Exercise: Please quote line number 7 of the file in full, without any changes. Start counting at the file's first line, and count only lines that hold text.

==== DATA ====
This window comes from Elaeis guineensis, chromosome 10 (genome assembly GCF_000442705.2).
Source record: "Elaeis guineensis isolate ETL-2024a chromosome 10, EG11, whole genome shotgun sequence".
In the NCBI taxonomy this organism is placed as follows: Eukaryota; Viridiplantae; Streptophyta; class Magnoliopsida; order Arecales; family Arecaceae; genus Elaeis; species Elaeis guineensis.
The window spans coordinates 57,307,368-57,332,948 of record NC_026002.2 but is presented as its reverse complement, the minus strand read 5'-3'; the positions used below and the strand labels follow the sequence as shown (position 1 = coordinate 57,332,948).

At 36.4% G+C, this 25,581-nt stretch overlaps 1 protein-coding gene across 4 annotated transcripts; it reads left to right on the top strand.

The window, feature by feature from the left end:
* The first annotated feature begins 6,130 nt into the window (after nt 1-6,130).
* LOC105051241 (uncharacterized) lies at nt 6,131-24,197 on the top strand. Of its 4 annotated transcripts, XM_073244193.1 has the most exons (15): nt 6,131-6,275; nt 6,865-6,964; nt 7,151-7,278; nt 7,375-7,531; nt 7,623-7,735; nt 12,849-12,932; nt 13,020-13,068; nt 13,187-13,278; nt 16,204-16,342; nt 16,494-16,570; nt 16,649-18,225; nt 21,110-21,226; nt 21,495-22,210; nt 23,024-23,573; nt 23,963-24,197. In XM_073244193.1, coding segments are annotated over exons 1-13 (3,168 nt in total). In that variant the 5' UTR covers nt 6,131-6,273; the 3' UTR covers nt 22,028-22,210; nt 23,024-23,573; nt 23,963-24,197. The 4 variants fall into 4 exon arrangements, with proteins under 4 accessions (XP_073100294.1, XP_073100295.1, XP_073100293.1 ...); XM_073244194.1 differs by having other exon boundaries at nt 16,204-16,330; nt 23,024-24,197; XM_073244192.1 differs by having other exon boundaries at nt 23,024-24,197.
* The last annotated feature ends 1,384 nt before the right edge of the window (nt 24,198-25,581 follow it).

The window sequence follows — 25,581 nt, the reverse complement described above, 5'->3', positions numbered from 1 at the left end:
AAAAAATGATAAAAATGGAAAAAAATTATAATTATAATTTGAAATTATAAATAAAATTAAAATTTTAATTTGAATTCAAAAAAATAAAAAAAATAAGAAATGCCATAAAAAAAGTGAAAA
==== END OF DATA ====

* The first annotated feature begins 6,130 nt into the window (after nt 1-6,130).